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Rian Johnson: ‘I’m Pushing’ for ‘Glass Onion’ to Return to Theaters

The director doesn't see why a movie playing in theaters while it streams on Netflix is a bad thing.

LOS ANGELES, CALIFORNIA - NOVEMBER 12: Rian Johnson speaks onstage at Rian Johnson Peels the Glass Onion  New York Magazine's Vulture Festival 2022 at The Hollywood Roosevelt on November 12, 2022 in Los Angeles, California. (Photo by Charley Gallay/Getty Images for Vulture)

Rian Johnson

Getty Images for Vulture

Glass Onion: A Knives Out Mystery” begins streaming on Netflix on December 23, but many fans have already seen the film thanks to a one-week theatrical run over the Thanksgiving holiday. The film grossed roughly $15 million in just seven days, leading many to wonder if Netflix left money on the table by removing it from theaters so soon.

IndieWire’s Tom Brueggemann explained why the strategy made sense, writing that “Netflix Originals’ theatrical runs, such as they are, are closer to loss leaders than revenue streams. It’s a marketing tool to drive subscriptions (which in turn support ads on its lower-priced platform). Netflix bet that by using exhibitors to whet ‘Glass Onion’ appetites — followed by a month’s worth of delayed gratification — it will reap much greater rewards than what the box office could provide. What counts is adding and retaining subscribers, and remaining #1 in an increasingly competitive market.”

Still, many fans are hoping for another chance to see Benoit Blanc and his suspects on the big screen. And in a new interview with Insider, the film’s director Rian Johnson revealed that he is trying to make that happen happen.

“Any theaters we can get it into at any point I’m pushing for,” Johnson said. “I want more people to have the opportunity to be able to watch it.”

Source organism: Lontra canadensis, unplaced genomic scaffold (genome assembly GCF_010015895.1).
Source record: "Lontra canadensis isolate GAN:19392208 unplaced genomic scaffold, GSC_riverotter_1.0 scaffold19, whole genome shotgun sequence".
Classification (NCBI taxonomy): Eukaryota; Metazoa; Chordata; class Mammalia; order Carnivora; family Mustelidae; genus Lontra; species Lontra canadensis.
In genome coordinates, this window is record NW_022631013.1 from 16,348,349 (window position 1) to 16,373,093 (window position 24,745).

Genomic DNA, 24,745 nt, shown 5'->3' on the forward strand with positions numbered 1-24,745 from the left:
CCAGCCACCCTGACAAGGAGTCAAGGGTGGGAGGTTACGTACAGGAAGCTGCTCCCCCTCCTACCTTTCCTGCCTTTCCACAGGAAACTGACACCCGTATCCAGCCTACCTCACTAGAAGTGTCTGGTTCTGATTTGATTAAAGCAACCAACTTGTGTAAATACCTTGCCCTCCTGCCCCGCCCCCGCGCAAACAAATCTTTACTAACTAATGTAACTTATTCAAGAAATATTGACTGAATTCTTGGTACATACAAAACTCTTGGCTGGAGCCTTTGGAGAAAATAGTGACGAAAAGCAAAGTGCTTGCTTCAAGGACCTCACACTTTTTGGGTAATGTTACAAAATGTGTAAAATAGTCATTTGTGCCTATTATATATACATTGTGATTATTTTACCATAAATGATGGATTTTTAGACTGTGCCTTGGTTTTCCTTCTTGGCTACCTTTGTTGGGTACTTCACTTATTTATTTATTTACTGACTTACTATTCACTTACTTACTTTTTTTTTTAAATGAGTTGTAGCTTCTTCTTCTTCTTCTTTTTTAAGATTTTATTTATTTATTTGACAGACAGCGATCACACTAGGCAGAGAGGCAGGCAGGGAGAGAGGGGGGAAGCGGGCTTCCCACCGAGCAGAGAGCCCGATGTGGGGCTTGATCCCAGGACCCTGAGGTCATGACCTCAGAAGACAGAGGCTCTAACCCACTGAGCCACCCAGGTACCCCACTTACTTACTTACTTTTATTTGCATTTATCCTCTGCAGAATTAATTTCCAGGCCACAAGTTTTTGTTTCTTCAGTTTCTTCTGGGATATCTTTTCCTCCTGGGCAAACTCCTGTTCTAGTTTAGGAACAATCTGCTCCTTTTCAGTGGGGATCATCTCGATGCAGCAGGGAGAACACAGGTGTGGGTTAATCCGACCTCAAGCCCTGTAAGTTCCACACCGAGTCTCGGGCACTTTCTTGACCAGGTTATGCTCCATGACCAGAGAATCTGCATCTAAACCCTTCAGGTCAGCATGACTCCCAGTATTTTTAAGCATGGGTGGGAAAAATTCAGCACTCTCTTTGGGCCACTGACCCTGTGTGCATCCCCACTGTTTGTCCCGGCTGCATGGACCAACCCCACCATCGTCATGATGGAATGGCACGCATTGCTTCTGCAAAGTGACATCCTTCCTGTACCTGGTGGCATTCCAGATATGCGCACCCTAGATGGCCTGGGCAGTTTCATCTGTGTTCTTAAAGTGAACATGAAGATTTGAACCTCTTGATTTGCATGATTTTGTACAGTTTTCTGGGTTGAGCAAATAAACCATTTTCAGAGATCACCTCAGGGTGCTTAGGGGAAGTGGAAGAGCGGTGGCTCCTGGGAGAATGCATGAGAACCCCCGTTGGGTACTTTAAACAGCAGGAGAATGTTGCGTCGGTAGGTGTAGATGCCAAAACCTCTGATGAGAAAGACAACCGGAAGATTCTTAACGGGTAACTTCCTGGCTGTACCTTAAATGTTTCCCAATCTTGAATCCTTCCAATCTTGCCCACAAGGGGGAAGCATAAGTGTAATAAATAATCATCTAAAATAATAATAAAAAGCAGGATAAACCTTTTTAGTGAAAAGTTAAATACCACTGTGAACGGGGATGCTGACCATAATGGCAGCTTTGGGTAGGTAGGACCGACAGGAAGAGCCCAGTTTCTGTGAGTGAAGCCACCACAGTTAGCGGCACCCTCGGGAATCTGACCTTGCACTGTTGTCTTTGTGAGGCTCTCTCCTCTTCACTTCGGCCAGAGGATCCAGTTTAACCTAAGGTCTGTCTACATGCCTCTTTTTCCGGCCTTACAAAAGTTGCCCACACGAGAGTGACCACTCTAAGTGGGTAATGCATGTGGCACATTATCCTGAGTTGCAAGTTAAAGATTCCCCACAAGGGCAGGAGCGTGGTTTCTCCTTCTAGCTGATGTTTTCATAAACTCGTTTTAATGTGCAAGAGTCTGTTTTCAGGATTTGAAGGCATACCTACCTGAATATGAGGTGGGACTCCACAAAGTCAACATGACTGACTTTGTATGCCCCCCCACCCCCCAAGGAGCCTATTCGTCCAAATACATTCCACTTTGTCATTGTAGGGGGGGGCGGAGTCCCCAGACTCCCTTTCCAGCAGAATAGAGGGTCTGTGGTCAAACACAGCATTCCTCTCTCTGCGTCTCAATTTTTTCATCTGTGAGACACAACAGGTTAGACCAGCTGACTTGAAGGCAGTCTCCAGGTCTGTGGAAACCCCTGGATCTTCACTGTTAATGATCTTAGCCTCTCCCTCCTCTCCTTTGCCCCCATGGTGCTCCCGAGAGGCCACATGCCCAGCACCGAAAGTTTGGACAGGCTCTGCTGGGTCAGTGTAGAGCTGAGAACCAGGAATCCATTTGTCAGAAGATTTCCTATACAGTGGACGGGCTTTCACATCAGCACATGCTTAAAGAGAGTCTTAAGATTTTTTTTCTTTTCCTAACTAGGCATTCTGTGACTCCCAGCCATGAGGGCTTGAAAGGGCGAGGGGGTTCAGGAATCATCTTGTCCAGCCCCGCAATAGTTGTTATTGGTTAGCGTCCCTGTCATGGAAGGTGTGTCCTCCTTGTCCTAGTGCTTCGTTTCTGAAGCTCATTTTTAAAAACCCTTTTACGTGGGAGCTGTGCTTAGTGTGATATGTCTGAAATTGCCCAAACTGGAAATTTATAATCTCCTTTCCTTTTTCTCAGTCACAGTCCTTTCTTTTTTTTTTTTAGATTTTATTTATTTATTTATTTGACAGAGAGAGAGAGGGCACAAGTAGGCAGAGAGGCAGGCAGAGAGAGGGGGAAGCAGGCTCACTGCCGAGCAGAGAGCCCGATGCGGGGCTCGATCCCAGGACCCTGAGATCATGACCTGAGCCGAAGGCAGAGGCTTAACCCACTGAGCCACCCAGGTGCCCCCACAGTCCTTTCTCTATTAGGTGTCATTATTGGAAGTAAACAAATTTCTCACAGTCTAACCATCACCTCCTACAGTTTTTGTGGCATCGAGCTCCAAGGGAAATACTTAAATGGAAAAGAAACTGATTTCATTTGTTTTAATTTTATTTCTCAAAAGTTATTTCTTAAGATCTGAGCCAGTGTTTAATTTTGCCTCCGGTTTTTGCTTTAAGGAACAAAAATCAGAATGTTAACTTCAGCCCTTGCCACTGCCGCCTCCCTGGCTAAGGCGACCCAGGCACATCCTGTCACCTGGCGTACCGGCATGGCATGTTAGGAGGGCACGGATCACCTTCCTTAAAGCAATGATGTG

Johnson explained that the film is unlikely to ever play exclusively in theaters again, but he doesn’t see an issue with showing the film theatrically while it also streams on Netflix.

“Once it’s on the service it will be available to theaters and we’re exploring what form that can take,” he said. “I’ll take as much as I can possibly get. But a lot of that has to do with what the theaters are willing to do, what makes sense.”

While nothing is set in stone, Johnson thinks that the film’s strong box office showing is a sign that another theatrical run could make financial sense for all parties.

“We were very interested in how it did,” he said. “We wanted it to do incredibly well for a lot of reasons. I guess for me, because I really want to show that this can happen and this can be a huge success. And that when it hits the service, people will still turn up and it will be huge on the service. That those two things can complement each other. Because I want more next time. I want more theaters. I want it for longer.”

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